Hungarian diplomacy has become practically an open book for Moscow through the hacking of the ministry’s networks. The Russians can know in advance what the Hungarian foreign ministry is thinking and planning, and this is happening at a very sensitive time. Russian infiltration remained active before and partly after the invasion of Ukraine, during the current EU and NATO crisis summits. Meanwhile, there is no sign that the Hungarian government has publicly protested to Russia about the cyberespionage.
On 30 December 2021, in Moscow, Russian Foreign Minister Sergey Lavrov pinned the Order of Friendship on the suit of his Hungarian counterpart Péter Szijjártó. Although the medal was presented by Lavrov, it was Russian President Vladimir Putin himself who decided to award it. Not coincidentally, the medal, which is in the form of a wreath of olive branches encircling a globe, with the inscription “Peace and Friendship” in Cyrillic on the reverse, is the highest Russian state decoration that can be awarded to a foreigner, Direkt36.hu reports.
“I am proud that, despite the extremely unfavourable global and regional developments of recent years, while respecting our alliance obligations, we have been able to maintain our cooperation with Moscow based on mutual trust and in line with our national interests”, the Hungarian Foreign Minister boasted on his Facebook page.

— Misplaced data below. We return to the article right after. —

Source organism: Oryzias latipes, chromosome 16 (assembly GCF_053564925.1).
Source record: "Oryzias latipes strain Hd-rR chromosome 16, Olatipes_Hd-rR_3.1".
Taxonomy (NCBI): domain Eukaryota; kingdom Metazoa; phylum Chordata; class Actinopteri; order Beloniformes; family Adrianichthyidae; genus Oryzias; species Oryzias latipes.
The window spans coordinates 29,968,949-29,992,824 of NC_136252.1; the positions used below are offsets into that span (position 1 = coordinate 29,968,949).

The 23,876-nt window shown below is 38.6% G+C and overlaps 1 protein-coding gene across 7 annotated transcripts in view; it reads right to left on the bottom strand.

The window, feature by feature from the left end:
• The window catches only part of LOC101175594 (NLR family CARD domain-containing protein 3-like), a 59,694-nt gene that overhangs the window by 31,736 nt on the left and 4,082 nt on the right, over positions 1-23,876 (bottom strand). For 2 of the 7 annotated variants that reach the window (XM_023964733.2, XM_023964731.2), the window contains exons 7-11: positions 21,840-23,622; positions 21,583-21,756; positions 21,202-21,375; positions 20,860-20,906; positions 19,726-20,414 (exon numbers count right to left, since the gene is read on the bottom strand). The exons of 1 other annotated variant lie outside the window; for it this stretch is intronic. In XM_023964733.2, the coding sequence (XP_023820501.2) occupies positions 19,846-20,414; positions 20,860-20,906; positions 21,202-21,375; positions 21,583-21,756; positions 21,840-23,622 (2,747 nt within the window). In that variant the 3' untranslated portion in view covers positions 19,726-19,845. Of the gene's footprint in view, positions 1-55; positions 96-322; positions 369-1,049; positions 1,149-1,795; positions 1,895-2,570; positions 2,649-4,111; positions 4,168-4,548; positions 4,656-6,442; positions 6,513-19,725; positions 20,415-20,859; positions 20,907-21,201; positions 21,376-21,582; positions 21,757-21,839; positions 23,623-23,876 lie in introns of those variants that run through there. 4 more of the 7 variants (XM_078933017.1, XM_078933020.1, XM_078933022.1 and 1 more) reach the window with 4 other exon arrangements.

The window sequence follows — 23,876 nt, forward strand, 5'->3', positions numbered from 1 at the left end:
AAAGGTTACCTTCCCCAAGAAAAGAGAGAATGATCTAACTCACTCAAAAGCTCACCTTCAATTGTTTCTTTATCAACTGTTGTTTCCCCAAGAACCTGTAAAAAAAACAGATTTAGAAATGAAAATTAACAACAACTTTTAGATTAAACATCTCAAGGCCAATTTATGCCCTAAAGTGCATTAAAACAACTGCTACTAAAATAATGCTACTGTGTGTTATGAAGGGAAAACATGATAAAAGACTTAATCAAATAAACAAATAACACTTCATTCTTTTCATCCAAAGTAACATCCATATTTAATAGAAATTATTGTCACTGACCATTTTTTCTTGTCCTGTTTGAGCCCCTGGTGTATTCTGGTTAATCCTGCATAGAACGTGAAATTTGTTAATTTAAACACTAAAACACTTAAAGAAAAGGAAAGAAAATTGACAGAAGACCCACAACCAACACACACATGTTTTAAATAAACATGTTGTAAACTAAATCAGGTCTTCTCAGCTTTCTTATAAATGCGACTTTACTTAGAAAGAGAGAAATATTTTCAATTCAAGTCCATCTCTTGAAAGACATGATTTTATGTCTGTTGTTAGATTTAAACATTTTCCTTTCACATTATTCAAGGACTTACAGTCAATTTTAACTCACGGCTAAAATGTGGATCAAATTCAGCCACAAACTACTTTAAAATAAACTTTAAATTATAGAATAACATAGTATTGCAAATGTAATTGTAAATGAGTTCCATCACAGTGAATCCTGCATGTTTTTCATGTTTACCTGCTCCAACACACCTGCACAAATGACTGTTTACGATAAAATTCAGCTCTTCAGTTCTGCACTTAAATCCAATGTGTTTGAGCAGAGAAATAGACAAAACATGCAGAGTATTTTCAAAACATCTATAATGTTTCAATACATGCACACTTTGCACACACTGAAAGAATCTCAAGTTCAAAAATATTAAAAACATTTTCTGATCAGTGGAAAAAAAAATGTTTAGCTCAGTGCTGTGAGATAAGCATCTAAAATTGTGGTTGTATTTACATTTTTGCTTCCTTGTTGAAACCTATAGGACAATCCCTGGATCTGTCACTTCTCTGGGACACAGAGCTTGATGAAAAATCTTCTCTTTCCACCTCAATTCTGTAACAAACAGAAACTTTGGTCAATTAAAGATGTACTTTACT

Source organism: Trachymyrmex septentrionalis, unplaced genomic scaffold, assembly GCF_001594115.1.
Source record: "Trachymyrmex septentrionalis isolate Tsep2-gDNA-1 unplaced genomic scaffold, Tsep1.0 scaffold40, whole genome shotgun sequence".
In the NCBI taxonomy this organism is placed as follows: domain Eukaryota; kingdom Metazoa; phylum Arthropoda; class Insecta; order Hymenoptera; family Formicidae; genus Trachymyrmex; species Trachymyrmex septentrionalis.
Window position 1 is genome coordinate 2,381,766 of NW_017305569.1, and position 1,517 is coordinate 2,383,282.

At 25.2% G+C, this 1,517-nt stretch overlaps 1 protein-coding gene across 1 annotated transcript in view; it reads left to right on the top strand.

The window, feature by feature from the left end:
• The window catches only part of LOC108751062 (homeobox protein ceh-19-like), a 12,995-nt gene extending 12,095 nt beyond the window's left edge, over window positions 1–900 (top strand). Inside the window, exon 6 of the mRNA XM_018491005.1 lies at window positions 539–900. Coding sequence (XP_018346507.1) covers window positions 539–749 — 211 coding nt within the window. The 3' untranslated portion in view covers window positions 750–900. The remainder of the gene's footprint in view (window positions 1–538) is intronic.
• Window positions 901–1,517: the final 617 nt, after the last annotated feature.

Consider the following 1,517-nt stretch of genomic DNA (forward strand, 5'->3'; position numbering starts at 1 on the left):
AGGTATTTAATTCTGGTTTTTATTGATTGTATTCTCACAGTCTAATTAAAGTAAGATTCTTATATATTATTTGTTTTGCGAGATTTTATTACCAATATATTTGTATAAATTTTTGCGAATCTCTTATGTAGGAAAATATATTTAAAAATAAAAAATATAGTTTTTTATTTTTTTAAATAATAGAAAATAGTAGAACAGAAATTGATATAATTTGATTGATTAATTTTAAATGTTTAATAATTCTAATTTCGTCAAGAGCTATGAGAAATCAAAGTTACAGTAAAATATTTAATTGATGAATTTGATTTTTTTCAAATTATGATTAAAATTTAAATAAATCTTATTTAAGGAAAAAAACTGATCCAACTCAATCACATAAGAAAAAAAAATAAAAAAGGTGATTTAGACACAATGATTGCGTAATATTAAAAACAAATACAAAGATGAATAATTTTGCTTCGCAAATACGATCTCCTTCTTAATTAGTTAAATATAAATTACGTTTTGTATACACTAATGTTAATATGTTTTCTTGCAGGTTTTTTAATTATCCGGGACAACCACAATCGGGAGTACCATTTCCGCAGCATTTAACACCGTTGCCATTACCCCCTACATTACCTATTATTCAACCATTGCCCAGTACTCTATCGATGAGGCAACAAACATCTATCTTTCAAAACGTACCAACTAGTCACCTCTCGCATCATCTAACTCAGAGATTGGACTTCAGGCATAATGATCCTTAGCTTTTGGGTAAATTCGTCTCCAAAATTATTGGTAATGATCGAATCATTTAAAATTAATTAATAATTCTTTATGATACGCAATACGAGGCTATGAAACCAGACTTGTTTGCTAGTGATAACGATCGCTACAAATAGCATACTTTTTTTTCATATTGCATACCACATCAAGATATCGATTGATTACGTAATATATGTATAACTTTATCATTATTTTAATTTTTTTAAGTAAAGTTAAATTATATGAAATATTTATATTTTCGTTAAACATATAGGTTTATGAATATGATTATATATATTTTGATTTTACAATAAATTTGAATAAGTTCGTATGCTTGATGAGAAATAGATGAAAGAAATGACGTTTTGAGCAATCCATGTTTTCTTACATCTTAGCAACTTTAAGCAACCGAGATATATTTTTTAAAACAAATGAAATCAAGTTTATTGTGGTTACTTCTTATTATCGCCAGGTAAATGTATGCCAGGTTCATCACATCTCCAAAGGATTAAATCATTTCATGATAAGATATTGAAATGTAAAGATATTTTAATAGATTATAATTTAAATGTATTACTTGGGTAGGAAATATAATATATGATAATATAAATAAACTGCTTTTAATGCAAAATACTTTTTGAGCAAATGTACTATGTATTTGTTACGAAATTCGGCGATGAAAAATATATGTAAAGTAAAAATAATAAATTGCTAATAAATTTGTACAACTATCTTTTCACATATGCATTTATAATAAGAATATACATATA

Péter Szijjártó knew long ago that Russia’s intelligence services had attacked and hacked into the IT systems of the Ministry of Foreign Affairs and Trade (MFA), which he headed. By the second half of 2021, it had already become clear that the Russians had completely compromised the foreign ministry’s computer network and internal correspondence, and had also hacked into the encrypted network used to transmit “restricted” and “confidential” state secrets and diplomatic information, which can only be used under strict security measures.
According to an internal document in our possession, the foreign ministry was still under targeted attacks in January 2022. Details of the Russian hacking of the foreign ministry’s communications channels were shared with us by former state officials, among others, who learned of the incident from officials with direct knowledge of it.
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